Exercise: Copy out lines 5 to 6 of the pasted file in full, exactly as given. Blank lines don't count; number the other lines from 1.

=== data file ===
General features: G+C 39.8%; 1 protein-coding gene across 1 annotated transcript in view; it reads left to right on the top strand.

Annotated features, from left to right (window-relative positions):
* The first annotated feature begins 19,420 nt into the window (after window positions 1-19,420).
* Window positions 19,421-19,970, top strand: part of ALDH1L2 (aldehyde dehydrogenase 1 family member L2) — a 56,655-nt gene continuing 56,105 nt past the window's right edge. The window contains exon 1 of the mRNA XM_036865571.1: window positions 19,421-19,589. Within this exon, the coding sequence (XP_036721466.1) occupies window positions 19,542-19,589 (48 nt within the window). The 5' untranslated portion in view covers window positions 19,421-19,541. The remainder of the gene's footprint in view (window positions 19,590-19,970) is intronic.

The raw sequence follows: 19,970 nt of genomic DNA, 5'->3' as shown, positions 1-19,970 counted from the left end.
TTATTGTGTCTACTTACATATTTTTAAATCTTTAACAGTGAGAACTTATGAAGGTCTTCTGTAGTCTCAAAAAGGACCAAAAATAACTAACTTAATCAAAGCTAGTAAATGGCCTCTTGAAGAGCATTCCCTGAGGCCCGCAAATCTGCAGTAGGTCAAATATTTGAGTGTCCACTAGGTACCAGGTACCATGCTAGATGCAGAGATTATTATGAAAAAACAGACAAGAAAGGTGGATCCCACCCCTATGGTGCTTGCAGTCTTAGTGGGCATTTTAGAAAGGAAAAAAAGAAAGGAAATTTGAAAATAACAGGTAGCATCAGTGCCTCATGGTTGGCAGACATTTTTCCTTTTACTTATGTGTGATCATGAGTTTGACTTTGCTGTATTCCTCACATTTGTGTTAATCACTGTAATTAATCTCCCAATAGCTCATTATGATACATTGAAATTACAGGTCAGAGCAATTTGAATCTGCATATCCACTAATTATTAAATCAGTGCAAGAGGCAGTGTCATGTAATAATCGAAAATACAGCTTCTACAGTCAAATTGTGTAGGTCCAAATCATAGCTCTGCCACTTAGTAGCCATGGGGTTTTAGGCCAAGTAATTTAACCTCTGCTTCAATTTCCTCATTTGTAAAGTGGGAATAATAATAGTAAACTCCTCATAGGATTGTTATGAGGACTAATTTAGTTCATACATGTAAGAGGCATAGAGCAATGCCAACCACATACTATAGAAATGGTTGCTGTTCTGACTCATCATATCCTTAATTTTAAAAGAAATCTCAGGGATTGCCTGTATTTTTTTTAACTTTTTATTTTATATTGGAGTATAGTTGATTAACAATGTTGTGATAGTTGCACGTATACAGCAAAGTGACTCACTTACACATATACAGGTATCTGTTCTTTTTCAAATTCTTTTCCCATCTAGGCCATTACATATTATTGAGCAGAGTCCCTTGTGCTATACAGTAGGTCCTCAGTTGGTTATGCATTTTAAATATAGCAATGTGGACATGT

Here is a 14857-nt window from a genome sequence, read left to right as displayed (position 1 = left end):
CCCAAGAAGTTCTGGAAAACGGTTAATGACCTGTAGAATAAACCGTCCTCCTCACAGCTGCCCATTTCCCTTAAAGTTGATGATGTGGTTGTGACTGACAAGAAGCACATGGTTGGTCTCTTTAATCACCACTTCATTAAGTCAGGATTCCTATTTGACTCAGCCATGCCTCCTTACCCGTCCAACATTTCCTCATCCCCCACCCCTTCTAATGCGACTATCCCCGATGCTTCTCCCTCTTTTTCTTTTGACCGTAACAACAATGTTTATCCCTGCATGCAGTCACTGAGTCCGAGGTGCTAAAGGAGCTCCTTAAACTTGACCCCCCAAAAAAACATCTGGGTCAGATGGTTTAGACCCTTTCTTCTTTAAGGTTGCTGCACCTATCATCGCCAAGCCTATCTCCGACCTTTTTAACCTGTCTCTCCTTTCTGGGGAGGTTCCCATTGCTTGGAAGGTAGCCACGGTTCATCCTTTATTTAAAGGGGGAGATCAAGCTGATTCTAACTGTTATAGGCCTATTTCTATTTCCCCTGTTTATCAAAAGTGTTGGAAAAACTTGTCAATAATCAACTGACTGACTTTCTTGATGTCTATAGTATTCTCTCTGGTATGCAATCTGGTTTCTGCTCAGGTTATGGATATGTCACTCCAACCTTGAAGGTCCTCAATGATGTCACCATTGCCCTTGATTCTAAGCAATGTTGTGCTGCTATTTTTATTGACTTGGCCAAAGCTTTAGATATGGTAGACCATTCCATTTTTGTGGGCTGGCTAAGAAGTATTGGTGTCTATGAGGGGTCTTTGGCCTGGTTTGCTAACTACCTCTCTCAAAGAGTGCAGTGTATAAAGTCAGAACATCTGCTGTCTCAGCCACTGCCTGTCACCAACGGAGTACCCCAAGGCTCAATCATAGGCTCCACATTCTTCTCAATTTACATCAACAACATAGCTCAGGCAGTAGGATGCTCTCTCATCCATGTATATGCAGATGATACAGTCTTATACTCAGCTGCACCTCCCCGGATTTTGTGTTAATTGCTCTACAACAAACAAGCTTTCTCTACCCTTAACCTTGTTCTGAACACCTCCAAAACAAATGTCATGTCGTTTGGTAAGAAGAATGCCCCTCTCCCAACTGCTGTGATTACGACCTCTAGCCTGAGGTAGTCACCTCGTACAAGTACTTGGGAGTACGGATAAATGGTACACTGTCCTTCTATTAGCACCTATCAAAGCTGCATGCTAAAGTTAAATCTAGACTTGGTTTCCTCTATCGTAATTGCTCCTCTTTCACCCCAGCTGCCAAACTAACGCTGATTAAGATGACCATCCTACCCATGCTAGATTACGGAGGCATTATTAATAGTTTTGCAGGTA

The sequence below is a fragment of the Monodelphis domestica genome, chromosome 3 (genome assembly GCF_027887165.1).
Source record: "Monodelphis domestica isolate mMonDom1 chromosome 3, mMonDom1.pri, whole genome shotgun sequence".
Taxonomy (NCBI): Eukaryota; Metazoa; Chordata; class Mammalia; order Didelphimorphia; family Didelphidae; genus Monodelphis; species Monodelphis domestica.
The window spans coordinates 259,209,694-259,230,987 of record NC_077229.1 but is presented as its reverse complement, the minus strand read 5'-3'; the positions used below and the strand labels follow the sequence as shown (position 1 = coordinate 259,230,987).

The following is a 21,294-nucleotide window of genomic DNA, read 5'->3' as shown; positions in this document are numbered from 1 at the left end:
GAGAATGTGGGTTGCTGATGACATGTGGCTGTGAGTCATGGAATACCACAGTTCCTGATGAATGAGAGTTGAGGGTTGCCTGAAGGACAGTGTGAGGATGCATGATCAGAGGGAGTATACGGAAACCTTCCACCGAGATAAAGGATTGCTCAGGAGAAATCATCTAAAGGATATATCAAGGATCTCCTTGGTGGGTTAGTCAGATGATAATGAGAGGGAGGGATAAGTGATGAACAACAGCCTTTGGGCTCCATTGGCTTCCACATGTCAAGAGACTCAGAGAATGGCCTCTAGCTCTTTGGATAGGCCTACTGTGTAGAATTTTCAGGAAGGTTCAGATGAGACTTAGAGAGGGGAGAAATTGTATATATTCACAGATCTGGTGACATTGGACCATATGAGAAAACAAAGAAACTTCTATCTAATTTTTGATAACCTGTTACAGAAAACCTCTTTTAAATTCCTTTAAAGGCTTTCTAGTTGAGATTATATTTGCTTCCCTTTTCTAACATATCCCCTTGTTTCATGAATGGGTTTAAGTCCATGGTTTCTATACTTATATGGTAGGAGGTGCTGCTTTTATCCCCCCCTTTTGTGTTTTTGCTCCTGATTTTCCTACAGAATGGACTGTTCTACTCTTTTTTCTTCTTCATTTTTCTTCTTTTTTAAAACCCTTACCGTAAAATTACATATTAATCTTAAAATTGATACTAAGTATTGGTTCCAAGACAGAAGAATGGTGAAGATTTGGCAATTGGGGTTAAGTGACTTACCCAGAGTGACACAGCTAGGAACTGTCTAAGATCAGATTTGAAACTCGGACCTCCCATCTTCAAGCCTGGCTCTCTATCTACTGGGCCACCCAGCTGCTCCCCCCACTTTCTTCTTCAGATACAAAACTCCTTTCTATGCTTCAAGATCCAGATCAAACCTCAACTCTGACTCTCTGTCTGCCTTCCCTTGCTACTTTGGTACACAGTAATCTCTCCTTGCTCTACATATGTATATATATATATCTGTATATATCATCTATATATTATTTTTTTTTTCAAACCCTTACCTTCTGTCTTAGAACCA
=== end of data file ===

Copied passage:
The raw sequence follows: 19,970 nt of genomic DNA, 5'->3' as shown, positions 1-19,970 counted from the left end.
TTATTGTGTCTACTTACATATTTTTAAATCTTTAACAGTGAGAACTTATGAAGGTCTTCTGTAGTCTCAAAAAGGACCAAAAATAACTAACTTAATCAAAGCTAGTAAATGGCCTCTTGAAGAGCATTCCCTGAGGCCCGCAAATCTGCAGTAGGTCAAATATTTGAGTGTCCACTAGGTACCAGGTACCATGCTAGATGCAGAGATTATTATGAAAAAACAGACAAGAAAGGTGGATCCCACCCCTATGGTGCTTGCAGTCTTAGTGGGCATTTTAGAAAGGAAAAAAAGAAAGGAAATTTGAAAATAACAGGTAGCATCAGTGCCTCATGGTTGGCAGACATTTTTCCTTTTACTTATGTGTGATCATGAGTTTGACTTTGCTGTATTCCTCACATTTGTGTTAATCACTGTAATTAATCTCCCAATAGCTCATTATGATACATTGAAATTACAGGTCAGAGCAATTTGAATCTGCATATCCACTAATTATTAAATCAGTGCAAGAGGCAGTGTCATGTAATAATCGAAAATACAGCTTCTACAGTCAAATTGTGTAGGTCCAAATCATAGCTCTGCCACTTAGTAGCCATGGGGTTTTAGGCCAAGTAATTTAACCTCTGCTTCAATTTCCTCATTTGTAAAGTGGGAATAATAATAGTAAACTCCTCATAGGATTGTTATGAGGACTAATTTAGTTCATACATGTAAGAGGCATAGAGCAATGCCAACCACATACTATAGAAATGGTTGCTGTTCTGACTCATCATATCCTTAATTTTAAAAGAAATCTCAGGGATTGCCTGTATTTTTTTTAACTTTTTATTTTATATTGGAGTATAGTTGATTAACAATGTTGTGATAGTTGCACGTATACAGCAAAGTGACTCACTTACACATATACAGGTATCTGTTCTTTTTCAAATTCTTTTCCCATCTAGGCCATTACATATTATTGAGCAGAGTCCCTTGTGCTATACAGTAGGTCCTCAGTTGGTTATGCATTTTAAATATAGCAATGTGGACATGT